distractions

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“At times the whole world seems to be in conspiracy to importune you with emphatic trifles. Friend, client, child, sickness, fear, want, charity, all knock at once at thy closet door and say,—’Come out unto us.’ But keep thy state; come not into their confusion. The power men possess to annoy me I give them by a weak curiosity. No man can come near me but through my act.”

― Ralph Waldo Emerson,  The Essays of Ralph Waldo Emerson

 

Distractions can be big or small and they can land in front of you or creep up from behind. Working from home is full of optional diversions: laundry, exercise, pets, Facebook. Working in an office offers its own set of obstacles: chatting with co-workers, coffee breaks, weekend gossip and endless email access and non pertinent meetings. My high school kids have their own set of complications: phones, peers, gossip and fun. Judging by the quote above, distractions have been around for quite a while, so it is up to us to regulate and refrain. How to do that in today’s world? Here are 5 tips to keep you on track:

  1.  Turn off phone notifications.  The average person checks their phones 150 times a day, according to Kleiner Perkins Caufield & Byers’s annual Internet Trends report. To limit the distractive nature of your smart phone, turn off all nonessential notifications (email, Facebook, Twitter, games, etc.). This will allow you to check your apps on your schedule, at appropriate times throughout the day –  and maybe lower your phone check average to say, 100 times a day!
  2.  Knock out quick projects first. Our minds are often cluttered by the many unfinished projects around us (unanswered email, chores, financial responsibilities). Many of these projects can be completed quickly and easily, yet provide a huge sense of accomplishment. So unload the dishwasher, fold that one load of laundry, or balance your checkbook, then move on and dig into the real projects.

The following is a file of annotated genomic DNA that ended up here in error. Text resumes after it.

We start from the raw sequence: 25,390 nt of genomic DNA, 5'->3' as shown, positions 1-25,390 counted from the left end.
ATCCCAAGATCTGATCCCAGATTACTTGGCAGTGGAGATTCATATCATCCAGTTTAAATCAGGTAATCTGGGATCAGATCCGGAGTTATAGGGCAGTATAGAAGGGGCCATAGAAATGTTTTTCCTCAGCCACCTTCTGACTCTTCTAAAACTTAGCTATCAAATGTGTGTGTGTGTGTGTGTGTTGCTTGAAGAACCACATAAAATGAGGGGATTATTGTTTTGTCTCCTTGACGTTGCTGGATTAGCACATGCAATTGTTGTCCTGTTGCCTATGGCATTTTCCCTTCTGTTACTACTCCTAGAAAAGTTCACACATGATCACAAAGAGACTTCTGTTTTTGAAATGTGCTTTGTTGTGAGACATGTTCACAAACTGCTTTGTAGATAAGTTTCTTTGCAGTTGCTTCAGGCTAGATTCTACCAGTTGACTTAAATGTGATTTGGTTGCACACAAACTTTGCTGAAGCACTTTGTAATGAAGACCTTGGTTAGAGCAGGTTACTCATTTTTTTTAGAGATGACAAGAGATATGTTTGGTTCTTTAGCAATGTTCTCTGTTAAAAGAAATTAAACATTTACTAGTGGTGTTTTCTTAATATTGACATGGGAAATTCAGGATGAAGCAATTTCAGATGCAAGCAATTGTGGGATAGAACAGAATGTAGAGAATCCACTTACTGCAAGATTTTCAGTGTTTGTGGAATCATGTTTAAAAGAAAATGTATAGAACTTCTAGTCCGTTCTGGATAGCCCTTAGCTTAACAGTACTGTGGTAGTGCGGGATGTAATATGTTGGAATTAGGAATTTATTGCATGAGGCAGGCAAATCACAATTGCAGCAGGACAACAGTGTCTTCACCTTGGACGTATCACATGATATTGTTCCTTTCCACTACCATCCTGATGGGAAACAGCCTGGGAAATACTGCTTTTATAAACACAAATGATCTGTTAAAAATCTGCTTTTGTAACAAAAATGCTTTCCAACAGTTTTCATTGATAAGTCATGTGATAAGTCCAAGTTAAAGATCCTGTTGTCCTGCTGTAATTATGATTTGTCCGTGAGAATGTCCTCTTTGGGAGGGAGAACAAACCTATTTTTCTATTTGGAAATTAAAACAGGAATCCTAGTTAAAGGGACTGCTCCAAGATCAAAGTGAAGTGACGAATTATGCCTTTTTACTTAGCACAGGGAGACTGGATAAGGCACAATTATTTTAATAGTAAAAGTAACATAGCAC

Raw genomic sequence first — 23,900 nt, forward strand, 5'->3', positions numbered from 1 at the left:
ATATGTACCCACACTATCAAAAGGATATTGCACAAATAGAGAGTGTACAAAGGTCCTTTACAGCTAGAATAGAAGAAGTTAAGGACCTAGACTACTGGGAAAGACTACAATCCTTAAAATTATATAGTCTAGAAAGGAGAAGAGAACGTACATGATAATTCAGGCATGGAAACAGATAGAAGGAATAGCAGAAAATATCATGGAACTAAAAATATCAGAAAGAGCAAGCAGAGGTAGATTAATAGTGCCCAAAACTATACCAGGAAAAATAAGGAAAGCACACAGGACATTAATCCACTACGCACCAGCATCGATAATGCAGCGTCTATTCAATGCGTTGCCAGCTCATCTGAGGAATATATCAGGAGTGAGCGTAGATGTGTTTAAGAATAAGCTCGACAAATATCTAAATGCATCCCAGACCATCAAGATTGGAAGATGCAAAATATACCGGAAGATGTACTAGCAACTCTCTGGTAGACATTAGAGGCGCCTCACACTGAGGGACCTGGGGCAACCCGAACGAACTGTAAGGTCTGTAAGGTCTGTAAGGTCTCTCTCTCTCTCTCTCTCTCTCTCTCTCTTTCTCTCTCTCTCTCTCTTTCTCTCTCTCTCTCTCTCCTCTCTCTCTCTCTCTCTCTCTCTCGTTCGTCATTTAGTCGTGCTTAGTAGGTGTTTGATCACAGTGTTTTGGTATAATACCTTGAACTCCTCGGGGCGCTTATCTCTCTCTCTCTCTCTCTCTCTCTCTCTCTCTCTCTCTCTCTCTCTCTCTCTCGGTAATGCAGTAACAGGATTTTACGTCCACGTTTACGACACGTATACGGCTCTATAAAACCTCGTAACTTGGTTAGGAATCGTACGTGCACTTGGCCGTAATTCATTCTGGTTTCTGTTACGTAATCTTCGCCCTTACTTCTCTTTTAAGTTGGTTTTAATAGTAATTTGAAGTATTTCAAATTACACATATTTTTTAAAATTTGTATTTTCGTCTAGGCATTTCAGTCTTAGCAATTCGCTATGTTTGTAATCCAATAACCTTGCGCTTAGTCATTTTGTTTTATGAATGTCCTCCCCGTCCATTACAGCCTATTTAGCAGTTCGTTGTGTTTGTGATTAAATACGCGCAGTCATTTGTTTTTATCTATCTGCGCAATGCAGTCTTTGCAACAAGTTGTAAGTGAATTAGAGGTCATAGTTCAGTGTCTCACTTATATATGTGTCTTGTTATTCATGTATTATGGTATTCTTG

3. Remove digital clutter. Desktop icons, open programs, and other visible notifications jockey for your focus.   Notice the digital triggers that grab your attention and remove them.  (I just had an email notification pop up this instant!! – I am turning that off as soon I check out that last email)! You’ll be surprised at your newfound ability to focus. Just like digital clutter  distracts our attention, physical clutter accomplishes the same. Clear your desk, your walls, your counters, and your home of unneeded possessions.
  4. Accept and accentuate your personal rhythms. Discover the high energy times of your day to capitalize on those times as well as the low rungs to set aside time to re-charge. I hit the ground running with ideas, energy and positivity. But, by about 4:00 pm, I am ready to sit and have a moment – perfect Facebook time! My husband is the opposite. He likes to ease into his day and is extremely productive between lunch and late afternoon. Different rhythms make the world go around.
  5. Most importantly, don’t allow distractions to develop into habits. Distractions can be a good break if managed well and don’t keep you from reaching deadlines or goals. Burnout and fatigue easily set in without small breaks. However, if 15 minutes turns into 30 minutes into an hour and repeats, then you have crossed from distraction to addiction. I am familiar with this as we are currently working on my 15 year old’s “distraction/addiction” of Netflix!

When you reduce distractions, you’ll find that you’re able to be more productive as well as produce work of higher quality –and both are results you and your employer will value.

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6 Comments

  1. Emory Rowland on September 7, 2014 at 7:58 pm

    Right on, Natalie. I’ve been experimenting with shutting off phone and email until noon on some days. So far, I am liking it.

  2. Rani on September 8, 2014 at 10:09 am

    Words if wisdom! Delete all the extraneous email subscriptions that truly don’t add value. It’s easy to get sucked into fluff “news” and then wonder where the time went. Delete!

  3. Mickey on September 10, 2014 at 9:19 am

    I’ve found that the Gmail “tabs” (primary, social, promotions, updates) help quite a bit, as it allows you to be distracted by “primary” emails (which often need rapid response), but lets the others pile up quietly. Two things help with this:

    1 — In labs is an “unread message icon” option, which puts a small number next to your Gmail icon in the browser bar. This number only shows “primary” emails.
    2 — On Android (not sure about iPhone), you can set it to only notify you for “primary” emails. The others still land on the phone so you can deal with them during downtime, but they do it without a notification.

    I’m finding the new “Android Wear” watch to be helpful as well. When I get an email on my watch, I can archive it immediately (when appropriate), leaving me less clutter to deal with when I have a chance to look at my inbox. It’s not a big difference, but handling an extra 5-10 emails/day that way really can add up.

    Good stuff!

    • Natalie Epperson (@NatalieEpperson) on September 16, 2014 at 7:14 pm

      Interesting point about the wearable technology. With the unveiling of the Apple watch this week, I do think it will be extremely hard to focus and unplug. But maybe we can all be as disciplined as you and use it to our advantage – not an another distraction!! Thanks Mickey!

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